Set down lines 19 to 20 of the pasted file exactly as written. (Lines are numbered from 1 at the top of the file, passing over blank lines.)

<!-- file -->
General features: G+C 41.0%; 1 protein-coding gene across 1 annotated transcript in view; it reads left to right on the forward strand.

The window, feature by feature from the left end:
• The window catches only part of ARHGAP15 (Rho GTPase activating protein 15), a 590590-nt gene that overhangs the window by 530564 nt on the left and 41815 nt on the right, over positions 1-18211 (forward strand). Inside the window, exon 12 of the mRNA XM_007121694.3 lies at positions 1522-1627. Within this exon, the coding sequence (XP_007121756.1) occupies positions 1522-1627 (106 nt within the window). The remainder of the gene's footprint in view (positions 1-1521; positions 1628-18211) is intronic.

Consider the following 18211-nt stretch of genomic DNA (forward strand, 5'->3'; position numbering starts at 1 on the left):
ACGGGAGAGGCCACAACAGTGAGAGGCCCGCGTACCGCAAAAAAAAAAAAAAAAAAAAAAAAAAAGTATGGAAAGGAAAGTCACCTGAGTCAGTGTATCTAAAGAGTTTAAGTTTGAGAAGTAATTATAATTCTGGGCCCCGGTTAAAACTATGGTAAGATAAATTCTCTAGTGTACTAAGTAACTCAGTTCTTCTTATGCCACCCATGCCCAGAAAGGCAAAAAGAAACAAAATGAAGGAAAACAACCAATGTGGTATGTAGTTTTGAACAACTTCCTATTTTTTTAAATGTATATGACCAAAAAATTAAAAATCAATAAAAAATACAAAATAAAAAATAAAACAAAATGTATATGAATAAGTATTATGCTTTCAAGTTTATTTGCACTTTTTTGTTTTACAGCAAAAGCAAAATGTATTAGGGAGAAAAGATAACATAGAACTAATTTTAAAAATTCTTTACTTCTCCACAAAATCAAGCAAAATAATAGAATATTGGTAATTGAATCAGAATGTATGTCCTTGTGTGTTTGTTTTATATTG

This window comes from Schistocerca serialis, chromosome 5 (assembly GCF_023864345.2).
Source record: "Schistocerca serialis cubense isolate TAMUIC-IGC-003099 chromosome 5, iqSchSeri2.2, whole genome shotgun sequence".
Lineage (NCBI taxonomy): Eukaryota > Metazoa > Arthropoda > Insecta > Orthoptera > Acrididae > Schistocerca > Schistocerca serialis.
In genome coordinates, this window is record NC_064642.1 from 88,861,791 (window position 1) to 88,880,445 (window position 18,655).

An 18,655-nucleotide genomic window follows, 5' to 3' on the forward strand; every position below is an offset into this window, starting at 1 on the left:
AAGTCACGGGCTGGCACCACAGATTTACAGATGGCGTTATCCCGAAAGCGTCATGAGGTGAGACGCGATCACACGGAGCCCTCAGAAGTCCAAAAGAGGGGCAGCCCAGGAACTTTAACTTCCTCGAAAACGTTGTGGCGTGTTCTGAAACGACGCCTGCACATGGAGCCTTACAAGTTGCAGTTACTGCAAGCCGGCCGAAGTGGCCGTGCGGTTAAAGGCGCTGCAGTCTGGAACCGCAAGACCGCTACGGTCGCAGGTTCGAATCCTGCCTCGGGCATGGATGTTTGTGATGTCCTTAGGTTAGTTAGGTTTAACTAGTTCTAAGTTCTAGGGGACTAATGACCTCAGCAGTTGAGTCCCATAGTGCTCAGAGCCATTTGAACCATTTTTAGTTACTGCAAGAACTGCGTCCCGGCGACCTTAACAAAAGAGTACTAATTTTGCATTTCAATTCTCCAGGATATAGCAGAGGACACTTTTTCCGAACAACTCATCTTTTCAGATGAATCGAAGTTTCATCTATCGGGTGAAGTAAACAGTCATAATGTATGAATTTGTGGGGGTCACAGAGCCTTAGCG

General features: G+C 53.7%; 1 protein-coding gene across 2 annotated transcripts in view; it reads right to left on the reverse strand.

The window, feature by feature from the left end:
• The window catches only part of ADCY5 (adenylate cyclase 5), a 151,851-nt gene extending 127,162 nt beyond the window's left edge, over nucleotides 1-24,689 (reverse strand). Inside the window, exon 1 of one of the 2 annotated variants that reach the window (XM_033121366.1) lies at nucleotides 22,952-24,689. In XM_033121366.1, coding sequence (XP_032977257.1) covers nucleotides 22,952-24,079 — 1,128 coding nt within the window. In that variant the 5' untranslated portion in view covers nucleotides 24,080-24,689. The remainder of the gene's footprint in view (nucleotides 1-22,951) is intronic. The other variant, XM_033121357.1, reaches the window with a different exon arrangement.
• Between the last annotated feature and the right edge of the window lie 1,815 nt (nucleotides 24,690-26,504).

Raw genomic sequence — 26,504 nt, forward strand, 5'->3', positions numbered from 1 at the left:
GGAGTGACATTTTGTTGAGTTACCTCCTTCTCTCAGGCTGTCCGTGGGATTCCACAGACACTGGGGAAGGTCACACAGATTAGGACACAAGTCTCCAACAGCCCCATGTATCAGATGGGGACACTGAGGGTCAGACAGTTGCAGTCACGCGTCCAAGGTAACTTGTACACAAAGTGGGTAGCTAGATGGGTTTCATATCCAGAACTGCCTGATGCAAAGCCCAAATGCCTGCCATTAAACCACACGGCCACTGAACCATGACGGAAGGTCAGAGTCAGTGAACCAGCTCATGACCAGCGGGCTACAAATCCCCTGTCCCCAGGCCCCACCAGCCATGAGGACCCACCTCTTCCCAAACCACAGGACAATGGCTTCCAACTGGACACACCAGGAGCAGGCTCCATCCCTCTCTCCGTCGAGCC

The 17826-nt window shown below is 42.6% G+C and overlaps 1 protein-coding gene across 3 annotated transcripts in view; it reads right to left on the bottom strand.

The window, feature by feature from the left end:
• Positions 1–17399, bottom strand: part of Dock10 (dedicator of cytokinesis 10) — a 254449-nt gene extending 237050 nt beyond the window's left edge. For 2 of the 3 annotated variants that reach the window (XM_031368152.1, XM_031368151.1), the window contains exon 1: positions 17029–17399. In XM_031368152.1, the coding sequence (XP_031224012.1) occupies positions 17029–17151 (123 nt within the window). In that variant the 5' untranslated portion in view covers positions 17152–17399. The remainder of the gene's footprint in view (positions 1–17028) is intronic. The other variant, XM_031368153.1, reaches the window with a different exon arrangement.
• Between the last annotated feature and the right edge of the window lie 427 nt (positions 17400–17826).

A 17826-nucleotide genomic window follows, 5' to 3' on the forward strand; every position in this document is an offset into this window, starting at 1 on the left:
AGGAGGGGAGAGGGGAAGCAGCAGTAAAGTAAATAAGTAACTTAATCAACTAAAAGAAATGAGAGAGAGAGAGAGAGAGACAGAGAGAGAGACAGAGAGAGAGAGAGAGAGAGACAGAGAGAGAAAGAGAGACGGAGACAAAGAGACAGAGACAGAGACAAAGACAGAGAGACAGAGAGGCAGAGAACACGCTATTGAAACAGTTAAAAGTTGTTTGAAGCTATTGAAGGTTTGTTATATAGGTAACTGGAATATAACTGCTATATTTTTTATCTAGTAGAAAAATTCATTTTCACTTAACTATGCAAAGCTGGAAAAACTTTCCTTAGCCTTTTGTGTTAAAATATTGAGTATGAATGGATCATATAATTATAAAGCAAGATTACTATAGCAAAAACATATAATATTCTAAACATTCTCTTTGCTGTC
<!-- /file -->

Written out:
The window, feature by feature from the left end:
• Positions 1–17399, bottom strand: part of Dock10 (dedicator of cytokinesis 10) — a 254449-nt gene extending 237050 nt beyond the window's left edge. For 2 of the 3 annotated variants that reach the window (XM_031368152.1, XM_031368151.1), the window contains exon 1: positions 17029–17399. In XM_031368152.1, the coding sequence (XP_031224012.1) occupies positions 17029–17151 (123 nt within the window). In that variant the 5' untranslated portion in view covers positions 17152–17399. The remainder of the gene's footprint in view (positions 1–17028) is intronic. The other variant, XM_031368153.1, reaches the window with a different exon arrangement.